Upclose Photo of Blue Dodgeball on Court

In Dodgeball, Everyone Gets Hit

Are Bird Strikes Inevitable?Dodgeball

June 2016

There were two sports that formed the rock-solid foundation of a good physical education in the state of Kentucky’s elementary school system: basketball and dodgeball. Kentucky was, and still remains, one of the few states without a professional sports team in any of the big leagues (MLB, NHL, NBA, NFL). Despite the lack of local idolatry, we were convinced by age nine that our prospects for making a non-existent professional dodgeball team were already cast in a gold template scribed with our destinies. In short, we took the game very seriously.

Except for a select few. Each game four or five students from each team would collectively stand against the far wall to avoid actively playing. This frustrated all of us who actually played and the unspoken rule was to eliminate those players first. Their public resignation didn’t sit well with us because in dodgeball, everyone was hit. Side note: this was not bullying. The wallflowers would taunt us when we missed them and were in fact competitively trying to stay in the game using the least amount of energy.

Bird strikes in aviation are not that different from a game of dodgeball. Typically, they occur at low altitudes and during takeoff and landing. Just like the game, you are usually focused in on your own target (i.e. the runway) when – *POP* –  you get reminded that your flanks were vulnerable and a bird just struck your airplane. I suppose the exception would be that the birds in this game are not actively seeking to get hit and end up as a smear across an aluminum wing. Sorry PETA, but I’ve never seen a bird shake it off and go about their day.

Oddly enough, I admit I suffer from resignation when it comes to bird strikes. Like the students who sit idly against the far wall, I often feel there isn’t much I can do to prevent such an event despite knowing I am “in the game”. I have had two bird strikes in my life. The first was a small sparrow-like bird that hit my wing with a resonance of a tennis ball hitting the hood of a car in a parking lot. A non-event. The second was just before I rotated and a duck went straight through the propeller and smashed into the windscreen. A little more serious, but after an aborted takeoff and close inspection it also proved to be a non-event. Many more close calls with even larger birds have occurred, luckily all ending with no exchange of paint and feathers. In both instances there was nothing I could do. My eyes were fully outside and even saw the fleeting moment before the bird hit. Birds just make great opponents and, like the Yankees, they seem to win more often than not.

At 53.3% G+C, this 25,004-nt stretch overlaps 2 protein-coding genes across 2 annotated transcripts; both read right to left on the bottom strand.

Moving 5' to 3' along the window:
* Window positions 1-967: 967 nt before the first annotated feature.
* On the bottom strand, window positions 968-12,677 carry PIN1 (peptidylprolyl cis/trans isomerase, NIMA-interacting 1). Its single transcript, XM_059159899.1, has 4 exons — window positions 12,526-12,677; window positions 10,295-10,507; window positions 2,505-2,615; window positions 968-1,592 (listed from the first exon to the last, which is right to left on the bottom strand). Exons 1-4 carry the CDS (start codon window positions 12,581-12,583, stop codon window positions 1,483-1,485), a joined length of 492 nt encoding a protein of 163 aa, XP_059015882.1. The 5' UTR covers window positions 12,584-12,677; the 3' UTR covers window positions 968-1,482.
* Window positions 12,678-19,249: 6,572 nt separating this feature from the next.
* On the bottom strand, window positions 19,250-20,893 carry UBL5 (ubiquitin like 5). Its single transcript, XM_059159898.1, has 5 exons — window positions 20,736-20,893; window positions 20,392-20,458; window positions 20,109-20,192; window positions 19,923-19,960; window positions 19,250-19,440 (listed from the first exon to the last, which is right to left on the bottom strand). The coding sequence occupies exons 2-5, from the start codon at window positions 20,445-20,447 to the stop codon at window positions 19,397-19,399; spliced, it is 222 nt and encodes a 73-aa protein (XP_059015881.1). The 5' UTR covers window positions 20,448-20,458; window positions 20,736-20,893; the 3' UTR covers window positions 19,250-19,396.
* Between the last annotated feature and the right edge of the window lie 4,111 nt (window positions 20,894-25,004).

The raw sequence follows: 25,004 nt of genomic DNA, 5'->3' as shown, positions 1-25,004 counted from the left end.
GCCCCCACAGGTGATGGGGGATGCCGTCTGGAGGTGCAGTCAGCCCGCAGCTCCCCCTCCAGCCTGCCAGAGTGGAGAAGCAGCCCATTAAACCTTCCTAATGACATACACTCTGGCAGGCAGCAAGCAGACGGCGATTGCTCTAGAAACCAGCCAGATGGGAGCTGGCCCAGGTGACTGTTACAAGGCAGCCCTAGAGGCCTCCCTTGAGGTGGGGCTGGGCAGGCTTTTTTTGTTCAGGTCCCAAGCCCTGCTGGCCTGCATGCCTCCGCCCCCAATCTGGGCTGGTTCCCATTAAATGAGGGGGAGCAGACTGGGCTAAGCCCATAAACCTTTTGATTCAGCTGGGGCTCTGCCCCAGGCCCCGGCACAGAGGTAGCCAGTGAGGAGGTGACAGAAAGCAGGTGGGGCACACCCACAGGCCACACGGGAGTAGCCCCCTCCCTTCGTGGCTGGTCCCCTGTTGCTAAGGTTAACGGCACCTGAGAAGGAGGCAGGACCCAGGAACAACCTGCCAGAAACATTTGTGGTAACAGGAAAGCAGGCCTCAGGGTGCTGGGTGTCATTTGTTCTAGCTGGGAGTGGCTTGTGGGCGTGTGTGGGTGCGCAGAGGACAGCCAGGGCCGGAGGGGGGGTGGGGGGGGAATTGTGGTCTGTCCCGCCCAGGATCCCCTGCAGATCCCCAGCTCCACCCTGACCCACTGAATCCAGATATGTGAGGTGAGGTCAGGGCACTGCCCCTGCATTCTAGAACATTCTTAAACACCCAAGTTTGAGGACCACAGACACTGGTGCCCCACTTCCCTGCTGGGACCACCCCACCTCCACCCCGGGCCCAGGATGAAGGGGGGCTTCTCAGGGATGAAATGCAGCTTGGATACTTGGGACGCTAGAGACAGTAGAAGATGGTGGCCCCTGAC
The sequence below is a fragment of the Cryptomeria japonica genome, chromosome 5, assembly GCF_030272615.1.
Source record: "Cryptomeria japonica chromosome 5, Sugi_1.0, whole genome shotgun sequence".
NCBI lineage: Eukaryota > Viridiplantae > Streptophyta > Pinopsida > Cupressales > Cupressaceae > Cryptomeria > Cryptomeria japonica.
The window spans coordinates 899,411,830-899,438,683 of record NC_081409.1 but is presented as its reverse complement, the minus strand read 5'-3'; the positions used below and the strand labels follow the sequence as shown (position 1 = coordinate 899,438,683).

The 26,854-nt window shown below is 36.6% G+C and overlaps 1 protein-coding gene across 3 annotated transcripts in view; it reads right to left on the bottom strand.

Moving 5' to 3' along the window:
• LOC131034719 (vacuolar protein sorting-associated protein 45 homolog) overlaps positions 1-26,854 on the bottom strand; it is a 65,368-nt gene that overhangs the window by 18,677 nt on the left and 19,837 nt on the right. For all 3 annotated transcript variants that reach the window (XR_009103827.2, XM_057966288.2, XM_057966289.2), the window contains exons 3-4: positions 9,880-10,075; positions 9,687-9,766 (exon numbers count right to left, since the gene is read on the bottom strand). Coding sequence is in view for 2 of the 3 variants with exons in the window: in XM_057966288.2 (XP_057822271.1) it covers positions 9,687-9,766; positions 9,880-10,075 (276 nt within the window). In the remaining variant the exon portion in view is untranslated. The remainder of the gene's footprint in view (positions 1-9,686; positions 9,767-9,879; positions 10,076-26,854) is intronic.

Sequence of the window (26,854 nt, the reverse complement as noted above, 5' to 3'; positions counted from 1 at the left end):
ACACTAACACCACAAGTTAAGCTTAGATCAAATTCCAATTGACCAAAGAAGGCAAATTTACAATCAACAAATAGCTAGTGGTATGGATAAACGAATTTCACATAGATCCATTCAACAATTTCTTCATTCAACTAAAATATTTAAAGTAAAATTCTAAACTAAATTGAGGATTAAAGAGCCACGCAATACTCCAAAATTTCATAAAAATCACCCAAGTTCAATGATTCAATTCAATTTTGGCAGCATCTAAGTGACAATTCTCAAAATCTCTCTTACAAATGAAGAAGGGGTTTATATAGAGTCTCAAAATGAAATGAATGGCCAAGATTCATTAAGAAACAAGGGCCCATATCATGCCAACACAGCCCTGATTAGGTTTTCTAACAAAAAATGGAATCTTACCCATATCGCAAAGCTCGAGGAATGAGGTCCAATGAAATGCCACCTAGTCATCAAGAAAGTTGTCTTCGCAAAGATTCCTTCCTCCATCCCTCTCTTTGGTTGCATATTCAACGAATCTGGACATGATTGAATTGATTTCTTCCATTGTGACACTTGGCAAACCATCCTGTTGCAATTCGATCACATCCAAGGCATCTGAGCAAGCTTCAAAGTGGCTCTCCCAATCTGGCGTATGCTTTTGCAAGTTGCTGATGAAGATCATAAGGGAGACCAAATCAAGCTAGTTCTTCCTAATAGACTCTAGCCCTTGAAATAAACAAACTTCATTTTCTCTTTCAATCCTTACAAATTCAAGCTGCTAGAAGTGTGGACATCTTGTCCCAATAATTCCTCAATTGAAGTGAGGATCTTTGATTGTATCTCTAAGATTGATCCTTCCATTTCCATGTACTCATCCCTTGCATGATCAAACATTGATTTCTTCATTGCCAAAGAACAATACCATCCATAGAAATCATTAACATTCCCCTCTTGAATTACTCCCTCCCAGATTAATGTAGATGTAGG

This pessimistic view may seem convincing, but even I manage to pull myself up from defeat. The reality is I have avoided way more bird strikes than I have incurred. The see-and-avoid technique is surprisingly effective. The training material the FAA provides is accurate and data is compiling as reporting of bird strikes is easier and more commonplace. However, this article would be rather lame if I were to just point you in the direction of the FAA’s training material on bird strikes and how to avoid them. So here are a few gems of wisdom I hope are worth more than their weight in pyrite.

Growing up as a barefoot child in rural Kentucky I observed several bird activities that are applicable to avoiding bird strikes. They mainly revolve around hungry birds seeking out food.

There’s plenty of other resources out there regarding bird strikes, how to avoid them, where they are concentrated, etc. I strongly urge you to stay educated and just as they say in dodgeball, keep your head up!


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